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The prospect of pain, or at least discomfort, has proved no deterrent as Christchurch dentists deal with a spike in general and cosmetic work since the lockdown restrictions were relaxed.
“I used to be booked (out) a week and a half, now I’m booked solid for five to six weeks,” said Walsh, who operates out of Dentistry on Merivale.
The Canadian, who has worked as a dentist for 35 years, said business had been constant since Christchurch emerged from the first nationwide lockdown in May 2020.
“It’s gone ballistic. We came back to work and the phone hasn’t stopped ringing.”
Walsh, who moved to New Zealand in 2003, offered three explanations for the busiest time of his career.
“People are more concerned about their health, nobody can travel and they’ve got some money in the bank,” he said.
“The big one is three. They don’t know if or when lockdown is going to happen again so: ‘I better bloody get my teeth done before Jacinda (Ardern) decides to close us down again'.”
“That’s my theory, it’s ‘circle of life’ stuff that has resulted in people accessing more dental work than they would have otherwise.”
Walsh felt clients were taking action after realising dentistry was extremely limited during the old alert level 4 constraints, a view endorsed by Emilos Kotzikas.
He had a cavity filled yesterday, 18 months after the tooth started giving him grief. It was third time lucky after two previous appointments were cancelled.
“It’s just been bad timing with the old shutdowns and stuff. I’m trying to be a little proactive as opposed to reactive,” he said.
So rather than delay a trip to the dentist if they need a filling done, appointments are sought after.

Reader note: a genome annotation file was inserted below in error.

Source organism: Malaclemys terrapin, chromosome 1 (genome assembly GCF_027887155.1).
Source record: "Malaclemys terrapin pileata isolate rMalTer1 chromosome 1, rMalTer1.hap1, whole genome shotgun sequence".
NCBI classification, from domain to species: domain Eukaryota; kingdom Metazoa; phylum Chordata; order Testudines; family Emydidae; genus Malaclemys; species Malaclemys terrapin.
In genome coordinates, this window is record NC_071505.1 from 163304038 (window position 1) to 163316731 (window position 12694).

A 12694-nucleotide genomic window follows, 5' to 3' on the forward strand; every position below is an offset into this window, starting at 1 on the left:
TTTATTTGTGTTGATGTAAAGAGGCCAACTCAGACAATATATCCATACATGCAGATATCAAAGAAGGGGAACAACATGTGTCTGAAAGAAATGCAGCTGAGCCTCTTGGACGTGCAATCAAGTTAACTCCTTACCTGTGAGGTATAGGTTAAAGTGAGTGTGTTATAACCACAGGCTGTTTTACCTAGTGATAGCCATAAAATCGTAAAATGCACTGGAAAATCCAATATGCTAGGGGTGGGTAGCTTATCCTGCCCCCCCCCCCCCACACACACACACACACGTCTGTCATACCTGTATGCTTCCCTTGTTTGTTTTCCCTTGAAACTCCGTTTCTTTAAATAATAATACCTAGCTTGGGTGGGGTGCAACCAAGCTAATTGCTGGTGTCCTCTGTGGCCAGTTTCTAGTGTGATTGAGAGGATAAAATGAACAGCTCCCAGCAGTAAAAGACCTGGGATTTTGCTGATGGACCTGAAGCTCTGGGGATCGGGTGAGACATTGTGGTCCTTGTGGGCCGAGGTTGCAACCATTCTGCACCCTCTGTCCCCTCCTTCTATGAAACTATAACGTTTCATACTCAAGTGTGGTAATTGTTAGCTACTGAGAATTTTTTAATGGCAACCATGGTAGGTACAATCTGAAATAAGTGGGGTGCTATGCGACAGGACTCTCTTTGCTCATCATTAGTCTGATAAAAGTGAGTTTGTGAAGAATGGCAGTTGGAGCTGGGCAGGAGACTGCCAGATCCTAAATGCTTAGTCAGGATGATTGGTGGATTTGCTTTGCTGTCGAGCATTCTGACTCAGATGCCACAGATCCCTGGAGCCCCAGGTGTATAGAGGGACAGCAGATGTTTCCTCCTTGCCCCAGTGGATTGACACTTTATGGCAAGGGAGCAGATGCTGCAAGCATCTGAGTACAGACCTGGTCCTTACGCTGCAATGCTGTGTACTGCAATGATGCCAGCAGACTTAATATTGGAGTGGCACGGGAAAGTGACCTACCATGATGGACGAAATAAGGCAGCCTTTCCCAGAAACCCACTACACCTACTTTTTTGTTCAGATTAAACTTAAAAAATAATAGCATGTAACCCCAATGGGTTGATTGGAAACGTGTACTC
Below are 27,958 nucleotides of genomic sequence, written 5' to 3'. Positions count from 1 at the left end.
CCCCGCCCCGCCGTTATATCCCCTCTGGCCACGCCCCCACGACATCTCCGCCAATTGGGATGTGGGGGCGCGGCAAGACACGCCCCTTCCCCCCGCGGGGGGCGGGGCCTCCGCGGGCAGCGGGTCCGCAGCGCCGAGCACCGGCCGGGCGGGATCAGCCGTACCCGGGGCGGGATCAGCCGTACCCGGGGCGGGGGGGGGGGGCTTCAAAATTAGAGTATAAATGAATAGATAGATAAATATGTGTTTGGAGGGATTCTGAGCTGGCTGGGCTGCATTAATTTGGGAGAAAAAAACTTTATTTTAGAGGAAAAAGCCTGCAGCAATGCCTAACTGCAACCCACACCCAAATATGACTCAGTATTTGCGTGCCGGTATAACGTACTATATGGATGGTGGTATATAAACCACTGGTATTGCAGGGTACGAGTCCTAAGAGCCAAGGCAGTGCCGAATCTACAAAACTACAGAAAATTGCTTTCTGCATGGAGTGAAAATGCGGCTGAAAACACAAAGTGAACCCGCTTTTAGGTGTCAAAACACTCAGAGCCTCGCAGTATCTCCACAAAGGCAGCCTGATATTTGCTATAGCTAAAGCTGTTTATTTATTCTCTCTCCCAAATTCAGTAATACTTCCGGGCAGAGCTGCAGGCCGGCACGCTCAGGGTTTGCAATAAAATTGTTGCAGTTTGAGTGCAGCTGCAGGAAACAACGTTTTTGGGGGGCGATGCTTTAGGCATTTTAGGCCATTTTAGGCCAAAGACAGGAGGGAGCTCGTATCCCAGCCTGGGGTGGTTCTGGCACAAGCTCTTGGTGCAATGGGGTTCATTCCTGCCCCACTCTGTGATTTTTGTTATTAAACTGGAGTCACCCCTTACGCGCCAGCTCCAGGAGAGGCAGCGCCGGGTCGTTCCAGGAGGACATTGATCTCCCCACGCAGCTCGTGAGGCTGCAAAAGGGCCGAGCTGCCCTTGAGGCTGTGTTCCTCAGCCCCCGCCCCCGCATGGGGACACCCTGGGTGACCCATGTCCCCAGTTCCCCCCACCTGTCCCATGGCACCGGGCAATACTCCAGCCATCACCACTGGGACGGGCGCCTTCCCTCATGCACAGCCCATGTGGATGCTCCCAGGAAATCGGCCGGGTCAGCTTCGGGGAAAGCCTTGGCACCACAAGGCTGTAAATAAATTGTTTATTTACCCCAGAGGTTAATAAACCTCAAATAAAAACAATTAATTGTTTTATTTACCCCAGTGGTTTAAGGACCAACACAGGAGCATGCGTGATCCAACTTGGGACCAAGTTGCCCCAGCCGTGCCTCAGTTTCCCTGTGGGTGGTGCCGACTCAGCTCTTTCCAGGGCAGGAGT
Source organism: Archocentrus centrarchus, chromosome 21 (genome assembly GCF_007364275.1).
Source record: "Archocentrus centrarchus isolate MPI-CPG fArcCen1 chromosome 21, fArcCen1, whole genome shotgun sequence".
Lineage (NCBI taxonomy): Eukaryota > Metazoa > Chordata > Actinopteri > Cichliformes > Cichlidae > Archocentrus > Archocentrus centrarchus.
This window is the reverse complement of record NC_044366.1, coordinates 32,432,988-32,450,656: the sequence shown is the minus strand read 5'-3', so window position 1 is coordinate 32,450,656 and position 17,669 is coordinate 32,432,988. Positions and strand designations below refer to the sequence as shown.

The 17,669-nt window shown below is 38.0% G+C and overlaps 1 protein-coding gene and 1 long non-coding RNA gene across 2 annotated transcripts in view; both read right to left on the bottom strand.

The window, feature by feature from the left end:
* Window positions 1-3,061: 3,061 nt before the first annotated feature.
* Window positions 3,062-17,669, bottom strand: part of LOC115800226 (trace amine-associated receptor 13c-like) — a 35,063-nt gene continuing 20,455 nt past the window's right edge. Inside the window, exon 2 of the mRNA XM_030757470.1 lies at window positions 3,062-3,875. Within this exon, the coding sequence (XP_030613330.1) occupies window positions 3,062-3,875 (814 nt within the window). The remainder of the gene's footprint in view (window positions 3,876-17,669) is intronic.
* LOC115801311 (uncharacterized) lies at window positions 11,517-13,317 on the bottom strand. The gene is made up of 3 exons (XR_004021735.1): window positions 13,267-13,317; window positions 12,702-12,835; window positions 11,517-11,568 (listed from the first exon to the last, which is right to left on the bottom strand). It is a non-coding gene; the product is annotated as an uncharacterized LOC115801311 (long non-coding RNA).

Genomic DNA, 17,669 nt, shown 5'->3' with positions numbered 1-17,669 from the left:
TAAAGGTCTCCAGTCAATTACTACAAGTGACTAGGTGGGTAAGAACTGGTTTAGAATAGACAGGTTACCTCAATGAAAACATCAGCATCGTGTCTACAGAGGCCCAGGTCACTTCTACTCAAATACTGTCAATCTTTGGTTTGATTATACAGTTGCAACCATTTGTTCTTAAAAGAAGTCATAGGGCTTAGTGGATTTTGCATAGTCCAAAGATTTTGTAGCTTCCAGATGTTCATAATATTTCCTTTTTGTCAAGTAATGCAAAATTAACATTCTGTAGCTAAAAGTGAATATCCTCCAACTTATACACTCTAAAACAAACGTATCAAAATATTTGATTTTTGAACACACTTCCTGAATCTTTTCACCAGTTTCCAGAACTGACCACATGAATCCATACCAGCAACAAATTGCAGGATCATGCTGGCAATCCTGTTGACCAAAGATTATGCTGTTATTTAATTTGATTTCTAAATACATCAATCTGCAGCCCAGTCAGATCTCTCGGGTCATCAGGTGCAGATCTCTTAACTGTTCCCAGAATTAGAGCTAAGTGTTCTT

“As soon as access is granted again ‘boom’ you start dealing with stuff you don’t want to put off anymore,” Walsh said.
While pain relief naturally features prominently, discretionary income usually devoted to international travel also underpins a thriving industry.
Some clients are investing thousands of dollars in botox, fillers and facial aesthetics, cosmetic gum surgery, teeth whitening and Invisalign, a teeth straightening process.
“There’s a lot of optional work, where it’s not a health issue,” Walsh said.
“Some people are coming out of the woodwork. They’re saying: ‘Right I’d like to get that work done we talked about five years ago’.”
Walsh mainly deals with restorative work using ceramics and composites.
“If you’ve lost three teeth and you’d like to smile again I kind of become the linchpin for the process for implant restoration. There’s major overhauls and a fair bit of cosmetic stuff, veneers and that sort of stuff,” he said.
New Zealand Dental Association president Dr Erin Collins agreed the pandemic had caused demand for consultations and treatments to soar.
“Following lockdowns dental practices have been busy catching up with routine dental work such as regular examinations, hygiene visits and dealing with problems such as toothaches and broken teeth/fillings that arose during the lockdowns,” he said.
Fortunately, Collins said supplies of necessary products and materials had not been compromised.
“There have been potential shortages and increased costs of materials but the situation has been pretty well managed by the dental supply companies,” he said.